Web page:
For Brian Andersen & Anton Tanumihardja of Philadelphia, Pennsylvania, the past year has been a roller coaster ride...quite literally.
GLAAD first introduced you to Brian & Anton in the days leading up to Valentine's Day 2011. As most loving and committed couples were picking out holiday cards and making restaurant reservations, Brian & Anton were preparing for the unimaginable: Anton's deportation to his native Indonesia. As if being torn apart from the person he loves most wasn't enough, Anton was also very much concerned for his physical safety as openly gay people are often persecuted in Indonesia simply for being who they are.
In the days leading up to Valentine's Day 2011, GLAAD worked closely with Brian & Anton by providing them with media training and reaching out to journalists on their behalf. Fortunately the media responded to Brian & Anton's story in a big way. Thanks in part to coverage in local media, such as WHYY and Phiadelphia Gay News, national outlets like CNN and The Advocate also became interested and helped get Brian & Anton's story out to a much larger audience.
In the 11th hour - again, quite literally, just as Anton was en route to the airport on Valentine's Day to board a plane bound for Indonesia, he thankfully received a last minute stay of deportation. This was an encouraging victory over the discriminatory so-called "Defense of Marriage Act" (DOMA), albeit a temporary one.
That was one year ago today.
Looking back on the last year, Brian & Anton are thankful for what they describe as "small victories" in their ongoing quest to stay together at home in Philadelphia, a journey that continues to be fraught with challenges.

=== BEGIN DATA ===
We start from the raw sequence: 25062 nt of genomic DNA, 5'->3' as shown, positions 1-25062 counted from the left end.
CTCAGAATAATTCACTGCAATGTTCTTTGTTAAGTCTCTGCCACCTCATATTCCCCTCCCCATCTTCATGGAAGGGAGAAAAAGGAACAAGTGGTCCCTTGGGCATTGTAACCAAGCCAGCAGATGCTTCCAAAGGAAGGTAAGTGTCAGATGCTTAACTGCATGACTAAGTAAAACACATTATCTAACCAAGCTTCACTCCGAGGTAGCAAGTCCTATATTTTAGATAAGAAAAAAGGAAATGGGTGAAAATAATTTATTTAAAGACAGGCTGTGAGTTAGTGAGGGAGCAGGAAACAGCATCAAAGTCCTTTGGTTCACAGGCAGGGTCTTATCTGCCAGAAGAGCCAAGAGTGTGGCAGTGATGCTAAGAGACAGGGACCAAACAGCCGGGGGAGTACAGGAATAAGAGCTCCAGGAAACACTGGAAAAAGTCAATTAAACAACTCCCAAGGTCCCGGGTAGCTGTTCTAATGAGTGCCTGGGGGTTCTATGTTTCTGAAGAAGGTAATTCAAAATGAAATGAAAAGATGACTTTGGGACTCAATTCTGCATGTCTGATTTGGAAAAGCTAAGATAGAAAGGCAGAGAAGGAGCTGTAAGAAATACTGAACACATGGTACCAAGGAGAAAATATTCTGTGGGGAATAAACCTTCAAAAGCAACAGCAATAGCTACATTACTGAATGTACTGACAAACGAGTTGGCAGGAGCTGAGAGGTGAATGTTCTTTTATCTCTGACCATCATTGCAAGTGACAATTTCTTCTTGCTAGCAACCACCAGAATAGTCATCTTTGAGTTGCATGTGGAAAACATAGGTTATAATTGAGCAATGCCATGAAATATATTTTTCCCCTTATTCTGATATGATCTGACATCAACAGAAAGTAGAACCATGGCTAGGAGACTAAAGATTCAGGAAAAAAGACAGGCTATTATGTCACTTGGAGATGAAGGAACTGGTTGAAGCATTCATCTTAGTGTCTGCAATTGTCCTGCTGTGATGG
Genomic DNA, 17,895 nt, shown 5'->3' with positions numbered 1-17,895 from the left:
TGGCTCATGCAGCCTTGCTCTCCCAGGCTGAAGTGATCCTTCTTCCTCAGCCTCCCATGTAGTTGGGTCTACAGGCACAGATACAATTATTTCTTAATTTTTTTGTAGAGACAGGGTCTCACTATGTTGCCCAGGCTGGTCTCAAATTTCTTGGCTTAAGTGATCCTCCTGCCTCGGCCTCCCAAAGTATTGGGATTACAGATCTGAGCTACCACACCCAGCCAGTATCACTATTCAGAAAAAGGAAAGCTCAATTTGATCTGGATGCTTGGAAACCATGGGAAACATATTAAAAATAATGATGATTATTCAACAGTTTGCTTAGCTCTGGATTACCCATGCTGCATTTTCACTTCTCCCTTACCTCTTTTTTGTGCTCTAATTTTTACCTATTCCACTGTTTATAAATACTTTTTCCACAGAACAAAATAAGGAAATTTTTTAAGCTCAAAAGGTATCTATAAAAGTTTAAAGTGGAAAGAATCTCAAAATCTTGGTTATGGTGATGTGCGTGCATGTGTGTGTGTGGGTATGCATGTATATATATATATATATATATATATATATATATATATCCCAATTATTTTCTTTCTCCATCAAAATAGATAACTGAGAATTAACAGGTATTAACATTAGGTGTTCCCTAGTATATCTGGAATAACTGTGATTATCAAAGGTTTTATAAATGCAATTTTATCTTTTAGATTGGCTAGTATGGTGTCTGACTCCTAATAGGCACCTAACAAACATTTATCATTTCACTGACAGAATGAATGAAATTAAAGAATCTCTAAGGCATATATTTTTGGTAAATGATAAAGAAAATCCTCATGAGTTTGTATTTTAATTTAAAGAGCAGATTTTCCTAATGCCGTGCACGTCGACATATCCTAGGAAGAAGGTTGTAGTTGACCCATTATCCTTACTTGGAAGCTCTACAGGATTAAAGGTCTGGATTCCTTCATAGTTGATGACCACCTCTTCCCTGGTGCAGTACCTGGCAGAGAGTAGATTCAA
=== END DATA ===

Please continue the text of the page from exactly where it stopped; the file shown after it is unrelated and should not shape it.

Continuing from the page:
Energized by the thought of spending the rest of their lives together, Brian & Anton, in the months following Anton’s stay of deportation, pledged their love and commitment for one another in a legal marriage ceremony in Washington, D.C., just steps away from The White House.
Their honeymoon was short lived, however. Last fall, despite the fact that President Obama has ordered the Department of Justice to no longer defend the constitutionality of section 3 of DOMA and Department of Homeland Security Secretary Janet Napolitano’s historic announcement that this administration will use “prosecutorial discretion” to set aside low-priority deportation cases, including those involving LGBT families, Brian once again had to fight to keep his husband in the United States.
Once again, GLAAD worked with local and national media to shine another spotlight on the ongoing challenges facing Brian & Anton and thousands of other binational same-sex couples. At the same time, we issued a Call to Action demanding the Obama Administration live up to its promise and stop tearing apart LGBT families. Shortly thereafter, more than 3,100 people joined us by signing a petition on Change.org.
Of course a lot has happened since then. Just yesterday, Brian & Anton appeared before United States Citizenship and Immigration Services (UCIS) for a "green card" interview. Depsite the fact that DOMA prevents UCIS from actually granting Anton's request for a green card, Brian & Anton are encouraged to have been granted an interview and feel that their relationship has at the very least been validated by UCIS. At this point, Anton is hopeful that his application for a green card will move to a status of "holding" while the fate of DOMA is decided upon by the courts.
Still at home in Philadelphia following the big scare of Valentine's Day 2011, Brian & Anton take nothing for granted.
"In the end, we think the hardship has brought us closer and truly taught us to appreciate each moment we have together," said Brian, in an interview with GLAAD.
GLAAD wishes Brian & Anton a very happy Valentine's Day, and we are hopeful that the couple soon won't have to worry about which Valentine's Day might be their last at home.